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Should I Learn HTML Before JavaScript?

Jason Gilmore
Published: September 14, 2022

Once you’ve decided to pursue front-end web development, you might be overwhelmed with deciding where you should start. Do you learn HTML or JavaScript first? How long will it take to learn them? What about CSS?

The short answer: You should start by learning HTML, but you’ll quickly want to begin learning CSS and JavaScript as well. Learning all three of these languages will enable you to build visually appealing and dynamic websites and web applications as a front-end web developer.

Read on to find out more about HTML and JavaScript and how you should go about learning them as part of your front-end web development studies. You’ll also discover what they’re used for and how long it often takes to learn them.

What is HTML Used For?

Hypertext Markup Language (HTML) is a markup language used to define the structure of a web page. This includes the headers, paragraphs, tables, lists, and other elements that make up web content. An HTML file consists of a tree structure that contains many elements to create an individual web page and hyperlinks to other pages to form a larger website.

HTML5 is the final version of the markup language that the World Wide Web Consortium (W3C) recommended before shifting to today’s specification known as the HTML Living Standard. The latest version introduced new tags like <audio> and <video>, additional form options, local web storage, and more. Many of these features help to reduce the overlap between HTML, CSS, and JavaScript.

HTML knowledge is useful for: 

  • Defining the structure of the content on a web page
  • Creating links between different pages to form an overall website
  • Modifying the structure of emails and other web documents

While HTML is a relatively simple markup language, it’s one of the fundamental building blocks of a modern website — and the only one that’s required. That said, web developers combine HTML with CSS and JavaScript to create visually appealing and interactive web applications using the <style> and <script> tags.

Learning HTML requires:

  • Basic knowledge of common elements, tags, and attributes
  • Understanding of tree structure and enclosing elements with tags
  • An ability to organize web content into a logical structure

Related Reading: CSS vs. HTML: What’s the Difference?

How Long Does it Take to Learn HTML?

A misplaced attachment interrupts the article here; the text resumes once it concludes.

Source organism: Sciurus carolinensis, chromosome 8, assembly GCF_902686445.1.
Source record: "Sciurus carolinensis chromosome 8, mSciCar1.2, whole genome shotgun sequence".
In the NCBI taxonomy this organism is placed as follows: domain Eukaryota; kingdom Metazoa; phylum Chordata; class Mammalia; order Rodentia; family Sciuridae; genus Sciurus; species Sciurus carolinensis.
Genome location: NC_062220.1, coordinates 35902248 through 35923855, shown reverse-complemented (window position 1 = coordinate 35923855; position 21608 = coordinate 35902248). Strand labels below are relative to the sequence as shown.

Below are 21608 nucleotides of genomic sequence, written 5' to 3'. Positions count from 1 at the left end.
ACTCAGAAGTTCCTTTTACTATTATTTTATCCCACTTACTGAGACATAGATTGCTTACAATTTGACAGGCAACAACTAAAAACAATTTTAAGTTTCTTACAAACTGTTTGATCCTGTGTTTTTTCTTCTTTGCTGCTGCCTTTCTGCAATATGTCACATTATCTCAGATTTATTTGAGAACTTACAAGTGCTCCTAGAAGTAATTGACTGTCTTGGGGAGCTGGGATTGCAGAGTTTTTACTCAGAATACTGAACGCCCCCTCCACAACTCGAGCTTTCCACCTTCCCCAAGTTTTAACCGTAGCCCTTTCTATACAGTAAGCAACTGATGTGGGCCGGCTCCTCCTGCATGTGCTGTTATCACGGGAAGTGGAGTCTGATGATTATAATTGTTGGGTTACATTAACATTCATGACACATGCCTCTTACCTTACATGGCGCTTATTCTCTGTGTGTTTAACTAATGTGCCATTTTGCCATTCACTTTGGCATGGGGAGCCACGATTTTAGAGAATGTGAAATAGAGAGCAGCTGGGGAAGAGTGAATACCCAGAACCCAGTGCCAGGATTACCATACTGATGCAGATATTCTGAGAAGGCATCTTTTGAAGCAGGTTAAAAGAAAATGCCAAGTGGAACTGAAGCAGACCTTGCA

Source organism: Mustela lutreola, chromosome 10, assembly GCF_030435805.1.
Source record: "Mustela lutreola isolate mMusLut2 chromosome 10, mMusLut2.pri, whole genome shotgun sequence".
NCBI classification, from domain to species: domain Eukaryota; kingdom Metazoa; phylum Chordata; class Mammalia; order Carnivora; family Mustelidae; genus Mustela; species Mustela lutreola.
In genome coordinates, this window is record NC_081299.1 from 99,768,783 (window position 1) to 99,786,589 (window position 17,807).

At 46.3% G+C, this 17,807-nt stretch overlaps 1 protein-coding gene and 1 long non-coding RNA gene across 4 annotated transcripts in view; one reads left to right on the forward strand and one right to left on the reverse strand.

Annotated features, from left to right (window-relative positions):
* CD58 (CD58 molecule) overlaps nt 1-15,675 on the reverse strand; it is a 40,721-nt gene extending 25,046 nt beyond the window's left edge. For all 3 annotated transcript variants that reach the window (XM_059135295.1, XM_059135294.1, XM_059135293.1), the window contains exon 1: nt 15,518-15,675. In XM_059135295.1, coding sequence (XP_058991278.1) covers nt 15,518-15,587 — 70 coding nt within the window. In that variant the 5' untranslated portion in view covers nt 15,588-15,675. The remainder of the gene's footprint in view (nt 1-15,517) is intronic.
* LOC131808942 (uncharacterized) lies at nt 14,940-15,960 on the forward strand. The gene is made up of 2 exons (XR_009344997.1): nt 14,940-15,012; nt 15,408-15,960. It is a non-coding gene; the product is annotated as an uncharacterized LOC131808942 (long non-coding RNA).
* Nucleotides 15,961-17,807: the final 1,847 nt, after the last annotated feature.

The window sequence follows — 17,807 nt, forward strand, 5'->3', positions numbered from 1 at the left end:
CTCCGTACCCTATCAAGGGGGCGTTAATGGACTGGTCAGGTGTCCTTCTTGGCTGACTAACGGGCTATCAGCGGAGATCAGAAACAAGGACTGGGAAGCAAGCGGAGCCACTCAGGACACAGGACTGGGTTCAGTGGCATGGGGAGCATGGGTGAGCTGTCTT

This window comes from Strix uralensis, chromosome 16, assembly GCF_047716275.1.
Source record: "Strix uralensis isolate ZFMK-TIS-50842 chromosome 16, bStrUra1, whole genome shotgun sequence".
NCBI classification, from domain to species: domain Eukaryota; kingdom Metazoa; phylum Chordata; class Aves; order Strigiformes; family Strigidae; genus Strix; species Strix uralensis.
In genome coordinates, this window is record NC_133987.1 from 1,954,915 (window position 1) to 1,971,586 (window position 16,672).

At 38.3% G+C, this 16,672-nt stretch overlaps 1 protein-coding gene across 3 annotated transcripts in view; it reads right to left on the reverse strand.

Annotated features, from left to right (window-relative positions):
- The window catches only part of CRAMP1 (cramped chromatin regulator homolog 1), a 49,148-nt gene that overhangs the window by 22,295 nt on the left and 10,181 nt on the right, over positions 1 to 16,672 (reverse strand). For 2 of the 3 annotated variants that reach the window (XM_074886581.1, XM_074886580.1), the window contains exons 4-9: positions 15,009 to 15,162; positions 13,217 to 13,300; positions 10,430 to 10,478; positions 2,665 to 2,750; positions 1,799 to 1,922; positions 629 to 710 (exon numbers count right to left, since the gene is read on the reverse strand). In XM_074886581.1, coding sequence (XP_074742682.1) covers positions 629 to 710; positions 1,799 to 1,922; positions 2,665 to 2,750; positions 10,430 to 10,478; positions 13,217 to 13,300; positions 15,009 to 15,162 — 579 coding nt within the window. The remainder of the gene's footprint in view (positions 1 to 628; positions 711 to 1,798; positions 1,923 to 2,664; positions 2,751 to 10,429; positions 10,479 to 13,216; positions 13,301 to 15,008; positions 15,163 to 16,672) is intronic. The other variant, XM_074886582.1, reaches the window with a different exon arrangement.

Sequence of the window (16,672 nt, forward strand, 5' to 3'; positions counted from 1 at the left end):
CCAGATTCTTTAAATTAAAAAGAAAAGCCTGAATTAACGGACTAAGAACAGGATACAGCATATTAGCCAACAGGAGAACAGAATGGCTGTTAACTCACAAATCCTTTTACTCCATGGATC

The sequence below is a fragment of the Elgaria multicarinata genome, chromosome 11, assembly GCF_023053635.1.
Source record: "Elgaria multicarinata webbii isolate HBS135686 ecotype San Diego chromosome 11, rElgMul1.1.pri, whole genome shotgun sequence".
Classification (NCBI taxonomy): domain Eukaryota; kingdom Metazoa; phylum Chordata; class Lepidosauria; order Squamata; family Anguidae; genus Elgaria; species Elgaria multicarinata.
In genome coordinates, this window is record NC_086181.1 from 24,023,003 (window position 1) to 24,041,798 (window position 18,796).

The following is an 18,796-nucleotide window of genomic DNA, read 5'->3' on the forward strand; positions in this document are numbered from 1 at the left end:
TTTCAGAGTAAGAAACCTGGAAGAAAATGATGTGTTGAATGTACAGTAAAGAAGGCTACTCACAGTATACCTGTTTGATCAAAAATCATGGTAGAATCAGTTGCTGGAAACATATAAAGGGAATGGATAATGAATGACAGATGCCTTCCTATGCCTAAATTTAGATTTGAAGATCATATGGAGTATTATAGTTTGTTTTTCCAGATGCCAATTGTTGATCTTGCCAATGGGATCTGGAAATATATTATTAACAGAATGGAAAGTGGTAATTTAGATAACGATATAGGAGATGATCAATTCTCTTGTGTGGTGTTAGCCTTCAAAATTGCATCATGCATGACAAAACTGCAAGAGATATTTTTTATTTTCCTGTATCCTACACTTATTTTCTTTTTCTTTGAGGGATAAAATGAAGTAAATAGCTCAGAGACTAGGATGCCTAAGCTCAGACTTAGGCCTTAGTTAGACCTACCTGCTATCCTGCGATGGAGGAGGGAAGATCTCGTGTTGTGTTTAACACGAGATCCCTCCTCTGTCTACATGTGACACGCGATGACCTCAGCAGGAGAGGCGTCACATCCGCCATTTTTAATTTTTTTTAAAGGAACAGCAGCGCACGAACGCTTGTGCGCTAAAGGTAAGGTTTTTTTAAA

HTML is generally considered very easy to learn and even those without any technical background can pick it up quickly. While there are over 100 different HTML tags, you don’t need to memorize them all to become a successful front-end web developer. Knowing the most common tags is all it takes to create a basic web page. That means you can likely start creating web pages within just a few hours of study and quickly move on to incorporating CSS into your web projects. 

As with any skill, however, practice makes perfect. By the time you’ve moved on to building web applications with JavaScript, you’ll likely view HTML as very easy. If you continue applying the concepts you learn by working on real-world projects, you can become highly proficient in HTML in less than a few months.

What is JavaScript Used For?

JavaScript is a general purpose programming language that can be used to build a variety of different applications. While JavaScript mobile development is growing in popularity with frameworks like React Native, the language is still mostly seen as a web programming language because it’s required for building front-end applications that run in web browsers.

Every modern website and web application is built using JavaScript because it’s easy to embed directly into web pages using the <script> HTML tag. JavaScript code is run directly within web browsers, making it ideal for adding interactive features that improve the user experience. In addition, many developers choose to use JavaScript as a full-stack programming language using NodeJS and other back-end frameworks.

JavaScript is useful for:

  • Creating the functionality for forms, buttons, search bars, and other interactive features
  • Building web applications using a front-end framework like ReactJS or AngularJS
  • Developing a back-end application to power advanced features for a web application
  • Enabling cross-platform mobile app development with frameworks like React Native

JavaScript is a dynamic and interpreted programming language. Instead of compiling JavaScript code before deployment, it’s executed on the fly by the runtime environment — whether it’s a web browser or another runtime engine. That’s why JavaScript is often referred to as a scripting language to distinguish it from compiled languages like C++ or C#.

Learning JavaScript requires:

  • Understanding of JavaScript syntax (variables, operators, expressions, etc.)
  • Ability to code in an IDE like Visual Studio or Atom